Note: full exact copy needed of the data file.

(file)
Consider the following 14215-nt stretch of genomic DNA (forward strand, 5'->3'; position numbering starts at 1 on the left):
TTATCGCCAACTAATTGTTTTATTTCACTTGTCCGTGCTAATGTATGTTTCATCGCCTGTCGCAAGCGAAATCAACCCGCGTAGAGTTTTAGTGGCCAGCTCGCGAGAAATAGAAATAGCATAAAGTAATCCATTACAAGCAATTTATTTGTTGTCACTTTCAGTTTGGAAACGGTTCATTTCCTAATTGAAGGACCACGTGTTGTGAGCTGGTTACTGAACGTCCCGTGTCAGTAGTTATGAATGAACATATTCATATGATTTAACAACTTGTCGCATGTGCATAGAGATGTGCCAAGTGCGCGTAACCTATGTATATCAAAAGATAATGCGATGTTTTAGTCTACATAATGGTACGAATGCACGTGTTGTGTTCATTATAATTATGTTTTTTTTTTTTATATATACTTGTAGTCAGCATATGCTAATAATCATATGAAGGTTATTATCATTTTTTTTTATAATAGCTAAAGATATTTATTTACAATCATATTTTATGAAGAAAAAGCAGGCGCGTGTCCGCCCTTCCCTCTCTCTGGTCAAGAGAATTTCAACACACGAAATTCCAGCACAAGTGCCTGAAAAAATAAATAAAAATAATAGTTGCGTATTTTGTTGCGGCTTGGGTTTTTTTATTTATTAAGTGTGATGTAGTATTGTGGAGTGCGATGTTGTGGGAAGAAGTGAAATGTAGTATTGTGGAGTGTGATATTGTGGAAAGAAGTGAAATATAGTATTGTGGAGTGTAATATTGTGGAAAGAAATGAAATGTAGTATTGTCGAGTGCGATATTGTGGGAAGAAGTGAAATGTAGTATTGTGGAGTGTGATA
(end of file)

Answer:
Consider the following 14215-nt stretch of genomic DNA (forward strand, 5'->3'; position numbering starts at 1 on the left):
TTATCGCCAACTAATTGTTTTATTTCACTTGTCCGTGCTAATGTATGTTTCATCGCCTGTCGCAAGCGAAATCAACCCGCGTAGAGTTTTAGTGGCCAGCTCGCGAGAAATAGAAATAGCATAAAGTAATCCATTACAAGCAATTTATTTGTTGTCACTTTCAGTTTGGAAACGGTTCATTTCCTAATTGAAGGACCACGTGTTGTGAGCTGGTTACTGAACGTCCCGTGTCAGTAGTTATGAATGAACATATTCATATGATTTAACAACTTGTCGCATGTGCATAGAGATGTGCCAAGTGCGCGTAACCTATGTATATCAAAAGATAATGCGATGTTTTAGTCTACATAATGGTACGAATGCACGTGTTGTGTTCATTATAATTATGTTTTTTTTTTTTATATATACTTGTAGTCAGCATATGCTAATAATCATATGAAGGTTATTATCATTTTTTTTTATAATAGCTAAAGATATTTATTTACAATCATATTTTATGAAGAAAAAGCAGGCGCGTGTCCGCCCTTCCCTCTCTCTGGTCAAGAGAATTTCAACACACGAAATTCCAGCACAAGTGCCTGAAAAAATAAATAAAAATAATAGTTGCGTATTTTGTTGCGGCTTGGGTTTTTTTATTTATTAAGTGTGATGTAGTATTGTGGAGTGCGATGTTGTGGGAAGAAGTGAAATGTAGTATTGTGGAGTGTGATATTGTGGAAAGAAGTGAAATATAGTATTGTGGAGTGTAATATTGTGGAAAGAAATGAAATGTAGTATTGTCGAGTGCGATATTGTGGGAAGAAGTGAAATGTAGTATTGTGGAGTGTGATA